Today marked the return to our local peak. We abandoned this trail in late spring when the foxtails took over. The narrow single track with steep climbs and drop offs gave little room for Kona to avoid trouble with those barbed seeds.
This morning, I waited until dawn before arriving at the trailhead. I don't like to run alone with Kona in our forest before sun-up. I'm sure the big predators aren't any less active when we arrive at sunrise but having more light gives me peace of mind.
Because the trailhead sits on a street with through traffic, there's always more activity compared to our neighborhood trails. Subsequently, Kona has more trouble moving from the car to the trail. Unfortunately, the street was abuzz with pre-work activity and Kona was a freight train out of the car.
Right after getting off the street we ran into a pack of dogs. Two were still leashed and walking down a different trail and the other three were close to the entrance. I knew right away that the smallest of the off leash dogs was going to be trouble. Poor Kona was stressing and this little dog got all in her face, huffing and puffing. While the two big dogs were no trouble at all, this little guy would not let us move. He got snarly every time I tried to move around them. I gave their human a firm shout out, "Call your dogs."
She did, and not one of them looked up. While the human kept walking away, yelling for her dogs, the little dog kept at Kona. I finally tried body blocking him. When that didn't work, I gave him a strong poke-shove. Voila! He got the picture and moved away enough for us to get by. Yikes. While I don't condone using physical force on a dog. . .well, don't mess with my Kona.
Starting up the trail, I was both peeved and pissed. Why does someone bring a pack of dogs with no off leash skills and questionable social skills and let them run loose in an area with coyotes, mountain lions, deer, not to mention other dogs?
(Deep breath AC. Enjoy the sky.)
I stayed dissociated for awhile, flustered about the dog encounter. Before I knew it, we were at the mile marker. I was shocked how easy those first few minutes felt. At 2.5 miles, the run to the peak isn't especially long but it is all uphill and usually leaves me huffing and puffing. Not today! My legs felt strong and the climb (dare I say) felt easy. I felt a smidgen more confident about my marathon training.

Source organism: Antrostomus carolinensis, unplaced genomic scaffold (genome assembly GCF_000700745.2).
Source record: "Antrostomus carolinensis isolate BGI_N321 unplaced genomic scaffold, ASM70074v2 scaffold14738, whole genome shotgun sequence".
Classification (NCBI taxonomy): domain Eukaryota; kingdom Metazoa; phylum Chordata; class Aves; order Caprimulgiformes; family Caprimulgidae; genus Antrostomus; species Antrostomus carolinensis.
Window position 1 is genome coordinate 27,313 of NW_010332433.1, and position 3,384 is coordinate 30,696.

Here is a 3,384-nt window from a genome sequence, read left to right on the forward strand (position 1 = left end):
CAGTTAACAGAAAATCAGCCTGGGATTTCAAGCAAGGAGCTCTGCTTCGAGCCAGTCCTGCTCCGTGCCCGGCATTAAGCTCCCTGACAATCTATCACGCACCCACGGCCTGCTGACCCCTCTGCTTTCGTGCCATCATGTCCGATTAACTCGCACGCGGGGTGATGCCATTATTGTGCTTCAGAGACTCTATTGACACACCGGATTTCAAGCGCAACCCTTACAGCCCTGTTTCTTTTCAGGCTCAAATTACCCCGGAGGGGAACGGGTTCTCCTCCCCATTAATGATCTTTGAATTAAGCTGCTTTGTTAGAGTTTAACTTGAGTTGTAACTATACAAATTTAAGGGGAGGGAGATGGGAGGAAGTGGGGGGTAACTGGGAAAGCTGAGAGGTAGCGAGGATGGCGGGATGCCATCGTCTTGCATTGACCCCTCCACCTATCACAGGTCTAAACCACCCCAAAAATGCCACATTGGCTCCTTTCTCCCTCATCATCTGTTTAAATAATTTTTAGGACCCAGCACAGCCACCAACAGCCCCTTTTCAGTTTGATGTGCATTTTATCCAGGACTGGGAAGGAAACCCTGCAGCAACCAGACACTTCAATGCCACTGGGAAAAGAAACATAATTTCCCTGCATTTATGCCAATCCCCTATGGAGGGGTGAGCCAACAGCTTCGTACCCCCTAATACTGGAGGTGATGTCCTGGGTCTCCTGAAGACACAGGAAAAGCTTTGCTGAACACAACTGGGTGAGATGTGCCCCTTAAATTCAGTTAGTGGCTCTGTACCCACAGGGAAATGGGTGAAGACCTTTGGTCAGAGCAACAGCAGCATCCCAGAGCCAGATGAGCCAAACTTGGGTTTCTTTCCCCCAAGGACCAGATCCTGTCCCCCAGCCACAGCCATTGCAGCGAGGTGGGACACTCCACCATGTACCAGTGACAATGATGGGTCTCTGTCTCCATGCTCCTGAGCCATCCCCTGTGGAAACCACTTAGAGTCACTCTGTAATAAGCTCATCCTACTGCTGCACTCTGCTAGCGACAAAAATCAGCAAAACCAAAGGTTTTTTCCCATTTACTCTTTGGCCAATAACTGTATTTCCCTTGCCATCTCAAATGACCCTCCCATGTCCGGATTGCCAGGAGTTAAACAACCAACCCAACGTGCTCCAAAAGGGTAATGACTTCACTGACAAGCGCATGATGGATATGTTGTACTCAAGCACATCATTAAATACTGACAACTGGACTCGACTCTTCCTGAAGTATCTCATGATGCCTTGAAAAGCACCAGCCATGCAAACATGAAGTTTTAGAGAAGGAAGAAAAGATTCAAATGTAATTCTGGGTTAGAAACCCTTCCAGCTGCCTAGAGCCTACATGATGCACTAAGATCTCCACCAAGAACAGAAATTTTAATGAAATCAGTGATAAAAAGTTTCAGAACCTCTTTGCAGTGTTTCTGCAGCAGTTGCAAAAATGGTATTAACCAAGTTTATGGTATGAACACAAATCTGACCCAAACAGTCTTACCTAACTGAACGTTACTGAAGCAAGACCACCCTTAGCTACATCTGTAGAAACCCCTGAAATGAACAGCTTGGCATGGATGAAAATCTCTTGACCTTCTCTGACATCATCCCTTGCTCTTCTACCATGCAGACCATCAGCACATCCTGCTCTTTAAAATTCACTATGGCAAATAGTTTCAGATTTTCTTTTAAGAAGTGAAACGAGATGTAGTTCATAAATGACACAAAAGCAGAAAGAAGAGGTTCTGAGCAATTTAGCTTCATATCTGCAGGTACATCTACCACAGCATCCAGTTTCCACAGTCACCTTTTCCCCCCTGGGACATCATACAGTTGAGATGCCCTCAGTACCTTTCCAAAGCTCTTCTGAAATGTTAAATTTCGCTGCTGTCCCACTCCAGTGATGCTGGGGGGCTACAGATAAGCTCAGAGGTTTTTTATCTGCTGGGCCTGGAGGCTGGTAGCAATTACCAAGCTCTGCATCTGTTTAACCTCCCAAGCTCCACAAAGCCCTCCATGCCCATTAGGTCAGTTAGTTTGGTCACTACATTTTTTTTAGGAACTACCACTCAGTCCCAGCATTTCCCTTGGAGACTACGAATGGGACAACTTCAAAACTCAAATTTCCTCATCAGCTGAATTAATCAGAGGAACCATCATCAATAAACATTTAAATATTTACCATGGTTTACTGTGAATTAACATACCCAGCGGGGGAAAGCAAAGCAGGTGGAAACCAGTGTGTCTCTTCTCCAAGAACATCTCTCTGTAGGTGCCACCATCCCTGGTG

Kona pulled out in front. She always seems nervous on this trail. I knew by her active nose that she wasn't that stressed but she did look all business. When I stopped to take pictures, Kona stood at full alert, sometimes looking worried about movement down canyon.
The ridge above us came closer and closer as we ran each switchback towards our peak. The forest just beyond the ridge was destroyed in last year's massive fire. Kona and I peaked into the burn area earlier in the year and it was truly a sight. Because the forest is so steep and rocky, the burn area will be closed indefinitely to keep hikers safe from landslides. I'm grateful that we still have trails to run.
We continued to make good time and made it to the peak at a record pace. As is tradition on this run, I let Kona pull me around the flat vista. Her nose worked double time, sounding like a vacuum.
Kona zig-zagged around the foundation of an old resort. While fires took the luxury destination years ago, remnants of the past still remain.
Before leaving, Kona stood at the edge of the old entrance steps, the city sprawled below her.
As winds kicked up, Kona stuck her nose in the air, edging too close for my comfort to the drop off just beyond her paw. It was time to get moving again.
As we started our descent, I was reminded how much I enjoyed our peak trail. Running downhill can be miserable, except when the terrain is just steep enough, just technical enough, just fast enough to feel like a rollercoaster! Once I convinced Kona to stay behind me, there was no braking. I turned up my proprioception to save my ankles and let gravity work.
I felt like I had springs in my shoes. We zigged around rocks and snapped around switchbacks. Kona's feet were fast at work behind me. Before I knew it, we passed the trailhead and headed toward the street.
Kona, the poor stressball, started hesitating. I kept running. I've yet to find anything to ease Kona's nerves when we approach streets, so I figured we might as well make it to the safety of the car sooner than later. As soon as I opened the car door, Kona made a flying leap into her crate. Safe!
So the beginning and end of our peak adventure weren't great but there was good stuff smooshed in the middle.